In the aftermath of the Trump Section 232 Petition announcement, the Uranium market continues to be in a period of uncertainty. Utilities still cannot plan for Uranium contracts. In the meantime, Uranium stocks dwindle to previously unseen levels.
We talk to Daniel Major, CEO of GoviEx Uranium, about his thoughts on the 90 Working Group, put together by Donald Trump. Is it just kicking the can down the road? Will the US Uranium companies benefit from this review. Have the experts been calling this wrong for 3 years or have they just got in early? Could investors have been investing in other things for the last 3 years and walked back into the Uranium market today?
- Section 232 and the Expected Result vs What Happened
- Remit of the 90 day Working Group and the Likely Outcome
- Investment Hacks: Uranium Companies Fall Under the General Rules of Mining
- GoviEx Uranium and What They’ve Been Doing
- Reporting and Managing Mine-able Ore for the Market
- The Uranium Market, the Uncertainty Within it & the Stock Markets
Click here to watch the full interview
Matthew Gordon: Okay, 232, you are going to tell me you expected that result, are you?
Daniel Major: I wouldn’t say I’m that smart, but I’ve always tried to set out both sides of the camp here, and explain why I thought it would not succeed, that there was a bigger issue here. I think ultimately that’s what’s played through.
The way it was announced – the Working Group, to me – there’s two ways of looking at this. Is this just purely a can kicking exercise? You know, couldn’t make a decision on 232. Let’s kick the can down the road, but we dealt with 232, per se the documentation but we just kick the can down the road for 90 days. I’ve got another 90 days to think about it and worry about it in the future.
That isn’t my concern to a degree, that that’s effectively… That goes both ways. That could be, I’m kicking the can down so the miners feel they’re loved, but at the end of the day I’m going to dump half of it anyway – or, I’m kicking the can down because I wasn’t ready to make that decision. I’m slightly surprised by the rounding argument that was put there because when 232 started, there was application by the miners but they very quickly turned it into a review of the nuclear sector. So what he’s asking for is effectively what they did at the beginning anyway. I think the Working Group, to me, is politics.
Matthew Gordon: So do you think the formation of the Working Group has removed any uncertainty in the market?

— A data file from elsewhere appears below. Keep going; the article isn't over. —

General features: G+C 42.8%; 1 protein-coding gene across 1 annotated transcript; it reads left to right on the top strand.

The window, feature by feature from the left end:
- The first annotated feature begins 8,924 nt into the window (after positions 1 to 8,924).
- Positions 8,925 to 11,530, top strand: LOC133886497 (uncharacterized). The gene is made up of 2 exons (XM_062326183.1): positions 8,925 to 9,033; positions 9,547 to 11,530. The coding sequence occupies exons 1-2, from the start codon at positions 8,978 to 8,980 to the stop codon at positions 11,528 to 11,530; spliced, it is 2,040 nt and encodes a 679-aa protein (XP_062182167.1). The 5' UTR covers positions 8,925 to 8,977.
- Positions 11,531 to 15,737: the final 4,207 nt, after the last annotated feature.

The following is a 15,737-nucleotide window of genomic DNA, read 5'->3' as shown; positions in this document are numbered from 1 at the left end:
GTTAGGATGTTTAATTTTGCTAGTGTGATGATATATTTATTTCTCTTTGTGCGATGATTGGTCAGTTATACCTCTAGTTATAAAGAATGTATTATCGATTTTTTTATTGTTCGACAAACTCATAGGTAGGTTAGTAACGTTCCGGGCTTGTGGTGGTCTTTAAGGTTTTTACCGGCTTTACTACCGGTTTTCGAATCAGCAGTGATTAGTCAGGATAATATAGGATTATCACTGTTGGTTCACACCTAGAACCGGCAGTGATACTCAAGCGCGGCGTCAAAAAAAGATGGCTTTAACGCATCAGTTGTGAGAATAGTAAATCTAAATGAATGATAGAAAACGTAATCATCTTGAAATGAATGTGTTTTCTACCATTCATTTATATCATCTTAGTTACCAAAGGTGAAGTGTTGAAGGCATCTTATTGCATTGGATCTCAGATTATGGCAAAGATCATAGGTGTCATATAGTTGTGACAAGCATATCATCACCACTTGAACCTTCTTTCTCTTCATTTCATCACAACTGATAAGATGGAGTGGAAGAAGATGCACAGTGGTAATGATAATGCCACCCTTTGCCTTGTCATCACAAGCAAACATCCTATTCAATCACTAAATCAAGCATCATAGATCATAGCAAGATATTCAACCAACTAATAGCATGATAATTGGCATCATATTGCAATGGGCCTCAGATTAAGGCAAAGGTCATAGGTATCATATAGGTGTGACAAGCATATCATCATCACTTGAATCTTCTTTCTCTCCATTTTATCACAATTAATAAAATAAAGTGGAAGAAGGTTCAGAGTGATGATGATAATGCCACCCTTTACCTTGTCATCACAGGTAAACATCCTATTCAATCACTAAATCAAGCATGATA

Daniel Major: No.
Matthew Gordon: No?
Daniel Major: Because you’ve still got 90 days to think about it.
Matthew Gordon: But if you look at the way it’s been positioned by some groups…
Daniel Major: Yes. Oh, they definitely have their views
(Check out our recent interview with Uranium fund manager Mike Alkin).
Matthew Gordon: Everyone’s right. My interest is in what the 232 set out to do because it was a conversation around national security. I think it’s been re-engineered to be a conversation around, “Well, we’ve started a negotiation or discussion around the nuclear industry, from which we (Uranium equities companies) will benefit in the US. So it’s a win-win.” Are you a buyer?
Daniel Major: No.
Matthew Gordon: It seems to me there’s multiple conversations that could spin out of this.
Daniel Major: I think it’s slightly a can-kicking exercise because when you looked at the depositions that originally went in, they came from everywhere. The nuclear industry, the mining industry, everybody had an opportunity because they expanded it away from just the production of Uranium, and they made it a bigger issue. So from that point of view I do think it’s, “I need 90 days to think about this.”
The way it was worded coming out, you could look at it and say, “Quotas are off the floor. That’s already been taken away. The defensive side has been removed because that’s what he said. That’s the one categorical element that came out, which is “We don’t see a security issue here. Let’s get this away.” Where that ends up at the end of this, I don’t think anyone has any context yet of what this Working Group’s going to throw up or why. What you might see is trying to make it easier for the miners to go into production – and I’m not talking about price. I’m thinking permitting rules, those kind of things. That might be where they go and say, “Things have got to be commercial still, but let’s make it easier for BPO filing, that kind of stuff.”
Matthew Gordon: Do you think it was clear what the remit of the Working Group was?
Daniel Major: I haven’t seen one other than the Working Group which will be formed to relook at the nuclear industry and the supply of material to it.
Matthew Gordon: So you think it could have been handled better?
Daniel Major: Not knowing the detail of what they’re trying to achieve, very difficult.
Matthew Gordon: Does anyone?
Daniel Major: I don’t think so. The US Uranium miners will welcome the Working Group. Not many other people are rushing to welcome the Working Group because no one else has an opinion on it.